• Improving transparency: Some parts of the programmatic world have been referred to as a “black box” because of their lack of transparency. App bidding solves for this by holding programmatic players to stricter standards. It can allow for situations in which all bids are visible and all demand sources can see which bids are winning, while publishers can get a clear picture of what ads land in front of their users.
  • Reducing manual work: Many publishers manually optimize their waterfalls on a recurring basis by running reports, analyzing the results, and adjusting demand sources in the waterfall. Managing this process is inefficient and time consuming compared to app bidding, where open market competition produces passive optimization for the publisher.

Despite these benefits, some publishers are less bullish on app bidding than others. Often, objections are rooted in the associated fees or engineering work needed to initiate the system, or simply a lack of understanding for how it works. The technology is relatively new, and some solutions merely introduce complexity without delivering value.

What are the best practices for app bidding?

When it comes to app bidding, most of the legwork is in choosing the right platform. Over the past few years, the number of bidding platforms has exploded, so let these best practices guide your choice:

  • Look for diverse demand sources: Your app bidding solution should include a range of mediated networks and a big DSP marketplace to promote healthy competition and drive revenue. Ideally, they will also support direct deals and cross-promotion and allow networks using historical data to bid.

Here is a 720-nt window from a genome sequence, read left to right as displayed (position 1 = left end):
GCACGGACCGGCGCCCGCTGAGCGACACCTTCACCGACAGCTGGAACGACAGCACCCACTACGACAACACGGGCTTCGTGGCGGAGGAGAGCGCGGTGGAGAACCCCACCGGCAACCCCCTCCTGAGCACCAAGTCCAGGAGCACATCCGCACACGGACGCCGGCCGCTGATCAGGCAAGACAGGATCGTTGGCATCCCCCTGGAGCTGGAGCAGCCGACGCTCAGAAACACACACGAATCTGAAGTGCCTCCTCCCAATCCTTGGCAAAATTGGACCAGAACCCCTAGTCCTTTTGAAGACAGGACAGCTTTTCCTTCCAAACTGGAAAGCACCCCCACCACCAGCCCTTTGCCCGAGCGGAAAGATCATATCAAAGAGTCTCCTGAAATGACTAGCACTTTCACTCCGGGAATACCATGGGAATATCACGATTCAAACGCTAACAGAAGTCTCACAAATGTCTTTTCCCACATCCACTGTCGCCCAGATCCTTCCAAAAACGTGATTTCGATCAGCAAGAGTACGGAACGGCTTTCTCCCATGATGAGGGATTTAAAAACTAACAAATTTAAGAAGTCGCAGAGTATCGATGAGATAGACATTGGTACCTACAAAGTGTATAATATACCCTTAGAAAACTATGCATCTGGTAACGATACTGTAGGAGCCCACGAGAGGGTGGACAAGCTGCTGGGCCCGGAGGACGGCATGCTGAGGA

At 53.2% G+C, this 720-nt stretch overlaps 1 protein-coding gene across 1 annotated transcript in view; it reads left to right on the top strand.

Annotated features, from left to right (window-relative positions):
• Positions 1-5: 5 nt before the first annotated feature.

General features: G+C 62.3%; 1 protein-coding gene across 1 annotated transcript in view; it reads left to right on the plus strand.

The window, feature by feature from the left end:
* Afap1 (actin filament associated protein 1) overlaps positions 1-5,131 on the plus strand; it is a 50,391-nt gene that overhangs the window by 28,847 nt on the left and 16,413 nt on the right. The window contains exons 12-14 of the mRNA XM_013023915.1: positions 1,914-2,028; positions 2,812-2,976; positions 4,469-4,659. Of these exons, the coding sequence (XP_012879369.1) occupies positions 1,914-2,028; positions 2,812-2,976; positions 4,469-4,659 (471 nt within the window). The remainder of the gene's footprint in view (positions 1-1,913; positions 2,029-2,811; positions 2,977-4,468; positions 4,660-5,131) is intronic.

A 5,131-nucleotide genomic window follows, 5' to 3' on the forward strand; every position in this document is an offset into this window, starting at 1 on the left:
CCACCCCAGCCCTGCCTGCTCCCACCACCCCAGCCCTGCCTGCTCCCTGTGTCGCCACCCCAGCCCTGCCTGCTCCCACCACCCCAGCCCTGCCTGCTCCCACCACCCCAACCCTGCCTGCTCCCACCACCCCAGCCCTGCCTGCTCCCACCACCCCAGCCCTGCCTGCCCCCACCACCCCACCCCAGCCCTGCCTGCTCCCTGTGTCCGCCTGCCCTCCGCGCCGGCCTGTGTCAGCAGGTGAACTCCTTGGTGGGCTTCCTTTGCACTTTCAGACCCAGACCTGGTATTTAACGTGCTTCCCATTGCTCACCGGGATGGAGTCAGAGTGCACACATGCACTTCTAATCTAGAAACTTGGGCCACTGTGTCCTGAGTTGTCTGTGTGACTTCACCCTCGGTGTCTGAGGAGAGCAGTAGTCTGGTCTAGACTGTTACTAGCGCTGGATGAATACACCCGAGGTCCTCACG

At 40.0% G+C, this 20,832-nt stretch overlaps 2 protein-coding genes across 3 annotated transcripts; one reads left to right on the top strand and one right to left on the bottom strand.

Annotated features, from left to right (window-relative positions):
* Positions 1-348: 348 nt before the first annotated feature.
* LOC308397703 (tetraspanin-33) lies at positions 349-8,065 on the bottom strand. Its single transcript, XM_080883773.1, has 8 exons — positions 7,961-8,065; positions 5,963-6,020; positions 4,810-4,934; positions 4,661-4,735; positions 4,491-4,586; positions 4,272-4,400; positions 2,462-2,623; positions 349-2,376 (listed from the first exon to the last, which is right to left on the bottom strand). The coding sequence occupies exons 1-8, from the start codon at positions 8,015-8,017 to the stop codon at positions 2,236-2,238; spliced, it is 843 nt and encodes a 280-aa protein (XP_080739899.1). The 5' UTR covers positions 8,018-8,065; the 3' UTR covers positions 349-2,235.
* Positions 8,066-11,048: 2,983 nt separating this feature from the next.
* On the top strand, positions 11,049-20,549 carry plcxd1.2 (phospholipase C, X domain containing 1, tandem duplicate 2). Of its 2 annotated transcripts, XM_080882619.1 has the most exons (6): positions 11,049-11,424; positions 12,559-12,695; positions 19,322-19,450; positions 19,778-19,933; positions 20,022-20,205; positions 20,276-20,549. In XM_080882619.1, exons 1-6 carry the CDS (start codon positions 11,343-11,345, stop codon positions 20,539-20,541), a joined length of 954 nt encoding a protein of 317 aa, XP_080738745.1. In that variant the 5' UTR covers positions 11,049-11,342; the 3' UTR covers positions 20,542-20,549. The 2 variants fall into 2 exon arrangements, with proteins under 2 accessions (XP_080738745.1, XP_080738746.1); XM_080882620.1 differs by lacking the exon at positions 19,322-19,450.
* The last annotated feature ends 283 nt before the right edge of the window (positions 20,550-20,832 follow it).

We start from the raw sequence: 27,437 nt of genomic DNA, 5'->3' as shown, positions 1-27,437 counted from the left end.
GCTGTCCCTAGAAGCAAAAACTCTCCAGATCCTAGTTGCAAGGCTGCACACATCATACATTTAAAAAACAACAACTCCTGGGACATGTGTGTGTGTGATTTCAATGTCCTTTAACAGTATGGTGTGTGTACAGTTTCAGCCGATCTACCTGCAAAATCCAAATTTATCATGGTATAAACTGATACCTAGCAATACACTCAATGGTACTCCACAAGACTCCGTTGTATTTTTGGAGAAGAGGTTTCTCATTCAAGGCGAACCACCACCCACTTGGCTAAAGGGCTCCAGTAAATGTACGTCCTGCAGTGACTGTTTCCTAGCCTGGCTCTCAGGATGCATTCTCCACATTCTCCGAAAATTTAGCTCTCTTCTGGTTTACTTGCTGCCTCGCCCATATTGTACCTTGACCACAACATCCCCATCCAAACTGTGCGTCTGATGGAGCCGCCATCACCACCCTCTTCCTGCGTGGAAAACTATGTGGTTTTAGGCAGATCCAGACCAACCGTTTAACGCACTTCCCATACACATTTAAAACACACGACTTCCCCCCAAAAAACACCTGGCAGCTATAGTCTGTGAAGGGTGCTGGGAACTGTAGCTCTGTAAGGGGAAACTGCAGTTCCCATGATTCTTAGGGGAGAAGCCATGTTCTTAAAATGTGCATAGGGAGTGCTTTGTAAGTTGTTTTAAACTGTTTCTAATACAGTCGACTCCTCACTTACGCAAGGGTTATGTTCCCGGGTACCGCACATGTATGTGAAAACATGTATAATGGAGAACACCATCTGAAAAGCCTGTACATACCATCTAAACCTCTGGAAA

• Follow the money: Choose a platform that offers fair, unbiased competition among demand sources and effective fees. If they can be beaten, choose another solution.
  • A/B test bidding solutions: When in doubt, run a test. You may work with a mediation partner that offers an app bidding solution. Still, it could also be worth testing a platform that plugs into your existing monetization stack.
  • Embrace parallel bidding: Ad tech evolves quickly, so some publishers choose to bet on multiple solutions at once. You can also take a hybrid approach, plugging in a programmatic platform lower in your waterfall.

For more comprehensive information on all things app bidding, read What Is App Bidding? The Complete Guide to Programmatic Ad Monetization.

By now, you should be armed with all of the information you need to embark on a successful mobile ad monetization strategy. Remember, picking the right ad partner is an important part of the journey — and Vungle can help! Our comprehensive monetization and in-app advertising solutions drive growth and engagement, while Vungle Creative Labs uses industry-leading technology to optimize creative performance. Get in touch!